Ales: Typically served at “cellar temperature” (not too cool, around 50-55 degrees Fahrenheit), ales are more complex and full-bodied in flavor than lagers.  When brewing ale, the yeast tends to gather at the surface of the fermentation tank for the first couple of days prior to settling at the bottom.  Ale brewing must be done in warmer temperatures, between 60 and 72 degrees, which allow the yeast to multiply. Ales are usually more complex, robust, and flavorful, with higher alcohol content than lagers. After fermentation, ales are aged for a few weeks at 40 to 50 degrees.  The types of ales are many, and because of the fact that they are quicker and easier to brew than lagers, they’re great choices for home beer brewing!
Barley Wine: Despite its name, barley wine is a type of ale beer that has been around since 1903. In brewing barley wine, there is not a difference in the grain, but the quantity of grain packed into the brew.  There is around double the grain in barley than in pale ale, and more than double the grain than in a pilsner. A barley wine is boiled longer than other beers, which causes the sugar to caramelize which intensifies the color and the taste.
Pale Ale: The British are responsible for this improvement in brewing expertise, discovering that using coal instead of wood in a kiln would cause beer to amber colored and clearer than pervious British ales. Many pale ale brewers find the type of water to be the most important element in making this type of beer. They often try and chemically treat the water to make it identical to the naturally occurring water from the original brewery in England. Pale malt is naturally used to make this understated and woody brew, and some mixtures have small amounts of crystal in them.
Indian Pale Ale: In the 1700’s, several British service men and citizens resided  in India as part of the colonial rule and did not have access to British ale, which led to the creation of IPA. To protect this brew from high temperatures and motion of the British ships, generous amounts of hops were added which are responsible for its high alcohol content.  When the British occupation of India was over, the popularity of IPA grew due to a shipwreck off the coast of England. The barrels were recovered from the ocean and sold in England, which soon were high in demand because of the atypical amount of hops in the ale. The beer also has a bit of crystal malt to sweeten it up, with a golden amber body.
Porter: Porters were very popular before the creation of pale ale, and declined in consumption because of the Prohibition in the U.S. and the beer tax in Britain. Porters are very dark in appearance, with touches of roasted grains, chocolate, coffee, toffee, and licorice. This brew uses traditional English hops and is thin and mild to the taste.
Stout: This creamy brew is black in appearance, with a thick and creamy flavor. Stout is typically brewed at higher gravities than most beers because of its high density. Stout is made with black unmalted barley and specialty grains, adding non-fermentable sugars, which is responsible for the thickness.  It can be brewed with coffee, oatmeal, or milk sugar to add aroma and uniqueness.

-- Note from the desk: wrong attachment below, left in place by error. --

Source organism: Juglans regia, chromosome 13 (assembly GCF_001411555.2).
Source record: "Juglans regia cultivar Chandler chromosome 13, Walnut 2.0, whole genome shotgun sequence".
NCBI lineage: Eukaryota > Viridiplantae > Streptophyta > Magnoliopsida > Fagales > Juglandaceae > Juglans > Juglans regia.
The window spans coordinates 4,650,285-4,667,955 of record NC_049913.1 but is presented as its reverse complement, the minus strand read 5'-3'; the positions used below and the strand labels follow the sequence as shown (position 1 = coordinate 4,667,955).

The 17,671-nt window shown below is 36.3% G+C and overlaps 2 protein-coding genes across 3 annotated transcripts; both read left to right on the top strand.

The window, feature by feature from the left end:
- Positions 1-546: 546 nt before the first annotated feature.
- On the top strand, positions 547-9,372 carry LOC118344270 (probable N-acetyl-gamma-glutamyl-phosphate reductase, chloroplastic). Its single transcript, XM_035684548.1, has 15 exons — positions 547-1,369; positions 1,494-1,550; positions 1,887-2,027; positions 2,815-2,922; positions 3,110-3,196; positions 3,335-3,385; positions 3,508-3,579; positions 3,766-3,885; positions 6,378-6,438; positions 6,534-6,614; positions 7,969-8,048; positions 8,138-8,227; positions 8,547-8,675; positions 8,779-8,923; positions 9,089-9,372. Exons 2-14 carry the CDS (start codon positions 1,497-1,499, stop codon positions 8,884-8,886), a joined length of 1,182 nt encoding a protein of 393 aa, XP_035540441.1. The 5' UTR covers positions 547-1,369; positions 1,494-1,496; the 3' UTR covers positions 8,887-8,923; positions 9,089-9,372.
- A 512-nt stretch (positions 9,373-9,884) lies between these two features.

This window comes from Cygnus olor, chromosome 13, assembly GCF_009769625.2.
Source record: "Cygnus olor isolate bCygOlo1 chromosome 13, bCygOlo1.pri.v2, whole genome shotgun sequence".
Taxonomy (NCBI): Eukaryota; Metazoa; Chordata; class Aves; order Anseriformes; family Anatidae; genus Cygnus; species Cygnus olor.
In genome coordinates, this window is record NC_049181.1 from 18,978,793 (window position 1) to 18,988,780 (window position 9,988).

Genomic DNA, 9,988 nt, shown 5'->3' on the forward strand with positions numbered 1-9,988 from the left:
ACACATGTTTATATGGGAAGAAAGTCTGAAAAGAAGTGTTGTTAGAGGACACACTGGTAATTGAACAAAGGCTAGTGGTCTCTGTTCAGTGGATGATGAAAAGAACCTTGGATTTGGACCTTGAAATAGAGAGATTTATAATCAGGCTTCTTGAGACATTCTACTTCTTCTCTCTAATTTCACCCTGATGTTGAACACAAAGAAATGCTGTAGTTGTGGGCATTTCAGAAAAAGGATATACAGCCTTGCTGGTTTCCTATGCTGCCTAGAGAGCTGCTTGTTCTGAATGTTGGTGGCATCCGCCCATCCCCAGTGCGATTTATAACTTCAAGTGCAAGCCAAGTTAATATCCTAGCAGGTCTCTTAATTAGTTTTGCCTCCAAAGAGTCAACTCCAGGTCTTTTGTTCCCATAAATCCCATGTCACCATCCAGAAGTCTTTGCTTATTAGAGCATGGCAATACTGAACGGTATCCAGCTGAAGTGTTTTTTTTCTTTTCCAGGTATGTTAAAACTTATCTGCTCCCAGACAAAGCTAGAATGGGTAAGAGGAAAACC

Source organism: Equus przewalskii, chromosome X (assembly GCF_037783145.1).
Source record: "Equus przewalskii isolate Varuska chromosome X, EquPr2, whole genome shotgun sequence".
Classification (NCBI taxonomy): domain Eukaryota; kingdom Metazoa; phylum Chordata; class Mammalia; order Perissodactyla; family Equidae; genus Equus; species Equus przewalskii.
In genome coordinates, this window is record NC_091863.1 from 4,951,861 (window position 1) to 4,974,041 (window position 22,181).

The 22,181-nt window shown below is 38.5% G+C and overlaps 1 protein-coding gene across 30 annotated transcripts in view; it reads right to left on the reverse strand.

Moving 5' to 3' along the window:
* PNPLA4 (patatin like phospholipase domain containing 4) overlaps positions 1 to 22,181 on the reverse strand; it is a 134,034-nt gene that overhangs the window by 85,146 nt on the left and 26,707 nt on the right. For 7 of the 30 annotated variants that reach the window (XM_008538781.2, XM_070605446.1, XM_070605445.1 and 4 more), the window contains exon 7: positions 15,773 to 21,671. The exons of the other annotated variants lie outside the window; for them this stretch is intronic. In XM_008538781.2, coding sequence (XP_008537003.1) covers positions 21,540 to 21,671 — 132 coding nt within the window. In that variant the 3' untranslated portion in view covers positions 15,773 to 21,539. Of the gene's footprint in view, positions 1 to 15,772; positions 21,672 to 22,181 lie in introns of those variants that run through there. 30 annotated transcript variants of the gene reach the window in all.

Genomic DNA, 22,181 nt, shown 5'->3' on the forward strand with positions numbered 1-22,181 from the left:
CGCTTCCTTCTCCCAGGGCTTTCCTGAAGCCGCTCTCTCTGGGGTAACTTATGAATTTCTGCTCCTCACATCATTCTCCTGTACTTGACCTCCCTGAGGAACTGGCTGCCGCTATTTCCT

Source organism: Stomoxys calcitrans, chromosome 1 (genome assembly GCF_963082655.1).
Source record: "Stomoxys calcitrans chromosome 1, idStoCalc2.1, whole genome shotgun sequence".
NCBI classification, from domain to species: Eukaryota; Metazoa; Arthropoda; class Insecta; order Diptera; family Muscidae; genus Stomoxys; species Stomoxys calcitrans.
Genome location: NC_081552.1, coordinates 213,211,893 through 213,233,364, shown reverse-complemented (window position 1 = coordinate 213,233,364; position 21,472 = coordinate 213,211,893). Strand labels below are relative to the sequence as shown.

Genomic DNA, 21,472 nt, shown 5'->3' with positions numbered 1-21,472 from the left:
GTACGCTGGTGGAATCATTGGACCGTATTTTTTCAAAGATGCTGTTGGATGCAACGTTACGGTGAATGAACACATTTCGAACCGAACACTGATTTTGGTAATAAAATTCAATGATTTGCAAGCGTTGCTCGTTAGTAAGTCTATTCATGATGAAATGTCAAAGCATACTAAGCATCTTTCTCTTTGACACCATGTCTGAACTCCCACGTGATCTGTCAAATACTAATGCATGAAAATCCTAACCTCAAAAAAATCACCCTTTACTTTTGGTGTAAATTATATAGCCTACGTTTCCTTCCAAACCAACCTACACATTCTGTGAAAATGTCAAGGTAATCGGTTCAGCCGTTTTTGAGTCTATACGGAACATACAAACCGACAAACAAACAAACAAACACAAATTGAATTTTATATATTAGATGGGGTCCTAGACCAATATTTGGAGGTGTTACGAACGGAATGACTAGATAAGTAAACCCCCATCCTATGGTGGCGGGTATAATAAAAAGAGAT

Lagers: Lagers are smooth and crisp in taste and when serving, the colder the beer the better. In brewing a lager, the yeast sinks to the bottom of the fermentation tank instantaneously, which is why it is known at bottom fermenting. Lagers are brewed successfully at cooler temperatures, typically between 46 and 55 degrees. Light and dry are adjectives that classically describe lagers, which are the most frequent type of beer sold in the United States. Lagers have higher alcohol content than ales and are aged for longer and at cooler temperatures, on average between 32 and 55 degrees Fahrenheit. There are various different types of Lagers, which are the most popular type of brew sold in the United States today.
Bock: In brewing a bock, ingredients aren’t the only important element. Decoction, a German style of heating mash, taking out parts of it, boiling those parts and then returning it to the mash is practiced when making this rick, malty beer. Munich malt contributes to a bocks deep color, and yeasts with low congealing tendencies are used so they can survive in the high gravity liquids that come from mashing the grains.
Oktoberfest: In 1872, Spaten brewer Josef Sedlmayr made a beer comparable to the Vienna lager that was a hit during the first Oktoberfest in Munich, which is now known as Oktoberfest brew or Maerzen brew. Oktoberfest is undoubtedly German and is made with Pilsner as the base malt, and Vienna or Munich malt. The hopping in this brew is classically light and uses yeast that doesn’t result in a dry beer. Oktoberfest should be malty but not nutty, with a light brown flavorful body.
Pilsner: Commanding more than half of the beer market internationally, Pilsner is undoubtedly the most admired style of beer and is brewed all over the world. Pilsner’s are made with lightly kilned malted barley and Noble Saaz hops that create a fresh and simple beer. This brew has a light grain flavor that allows for a refreshingly clean and cool beer.